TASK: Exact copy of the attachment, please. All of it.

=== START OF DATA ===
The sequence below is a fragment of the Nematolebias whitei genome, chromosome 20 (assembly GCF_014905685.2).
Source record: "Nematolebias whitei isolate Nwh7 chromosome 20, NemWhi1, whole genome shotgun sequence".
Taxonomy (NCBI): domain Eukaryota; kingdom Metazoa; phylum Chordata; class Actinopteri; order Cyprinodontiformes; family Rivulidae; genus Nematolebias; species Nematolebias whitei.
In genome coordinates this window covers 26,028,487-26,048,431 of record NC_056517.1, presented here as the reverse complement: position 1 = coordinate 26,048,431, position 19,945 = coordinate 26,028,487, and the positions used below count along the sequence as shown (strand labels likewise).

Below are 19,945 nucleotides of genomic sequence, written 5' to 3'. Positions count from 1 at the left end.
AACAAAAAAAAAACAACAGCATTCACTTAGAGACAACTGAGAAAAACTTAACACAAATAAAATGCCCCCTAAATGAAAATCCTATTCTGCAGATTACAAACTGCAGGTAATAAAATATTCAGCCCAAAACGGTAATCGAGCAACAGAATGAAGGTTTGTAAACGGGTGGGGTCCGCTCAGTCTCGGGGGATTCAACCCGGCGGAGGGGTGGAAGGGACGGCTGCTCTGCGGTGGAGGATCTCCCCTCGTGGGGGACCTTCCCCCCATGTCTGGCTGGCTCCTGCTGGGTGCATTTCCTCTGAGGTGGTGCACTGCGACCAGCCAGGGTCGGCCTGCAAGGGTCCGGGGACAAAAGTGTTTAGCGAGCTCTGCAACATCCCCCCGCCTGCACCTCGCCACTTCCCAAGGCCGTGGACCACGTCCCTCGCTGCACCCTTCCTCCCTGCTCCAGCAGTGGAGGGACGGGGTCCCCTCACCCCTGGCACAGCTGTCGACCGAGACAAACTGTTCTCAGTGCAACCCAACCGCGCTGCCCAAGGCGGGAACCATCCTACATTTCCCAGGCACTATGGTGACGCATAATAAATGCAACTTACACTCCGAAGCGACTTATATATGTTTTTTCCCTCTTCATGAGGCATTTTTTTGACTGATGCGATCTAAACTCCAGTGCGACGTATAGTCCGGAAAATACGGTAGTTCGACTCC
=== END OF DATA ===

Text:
The sequence below is a fragment of the Nematolebias whitei genome, chromosome 20 (assembly GCF_014905685.2).
Source record: "Nematolebias whitei isolate Nwh7 chromosome 20, NemWhi1, whole genome shotgun sequence".
Taxonomy (NCBI): domain Eukaryota; kingdom Metazoa; phylum Chordata; class Actinopteri; order Cyprinodontiformes; family Rivulidae; genus Nematolebias; species Nematolebias whitei.
In genome coordinates this window covers 26,028,487-26,048,431 of record NC_056517.1, presented here as the reverse complement: position 1 = coordinate 26,048,431, position 19,945 = coordinate 26,028,487, and the positions used below count along the sequence as shown (strand labels likewise).

Below are 19,945 nucleotides of genomic sequence, written 5' to 3'. Positions count from 1 at the left end.
AACAAAAAAAAAACAACAGCATTCACTTAGAGACAACTGAGAAAAACTTAACACAAATAAAATGCCCCCTAAATGAAAATCCTATTCTGCAGATTACAAACTGCAGGTAATAAAATATTCAGCCCAAAACGGTAATCGAGCAACAGAATGAAGGTTTGTAAACGGGTGGGGTCCGCTCAGTCTCGGGGGATTCAACCCGGCGGAGGGGTGGAAGGGACGGCTGCTCTGCGGTGGAGGATCTCCCCTCGTGGGGGACCTTCCCCCCATGTCTGGCTGGCTCCTGCTGGGTGCATTTCCTCTGAGGTGGTGCACTGCGACCAGCCAGGGTCGGCCTGCAAGGGTCCGGGGACAAAAGTGTTTAGCGAGCTCTGCAACATCCCCCCGCCTGCACCTCGCCACTTCCCAAGGCCGTGGACCACGTCCCTCGCTGCACCCTTCCTCCCTGCTCCAGCAGTGGAGGGACGGGGTCCCCTCACCCCTGGCACAGCTGTCGACCGAGACAAACTGTTCTCAGTGCAACCCAACCGCGCTGCCCAAGGCGGGAACCATCCTACATTTCCCAGGCACTATGGTGACGCATAATAAATGCAACTTACACTCCGAAGCGACTTATATATGTTTTTTCCCTCTTCATGAGGCATTTTTTTGACTGATGCGATCTAAACTCCAGTGCGACGTATAGTCCGGAAAATACGGTAGTTCGACTCC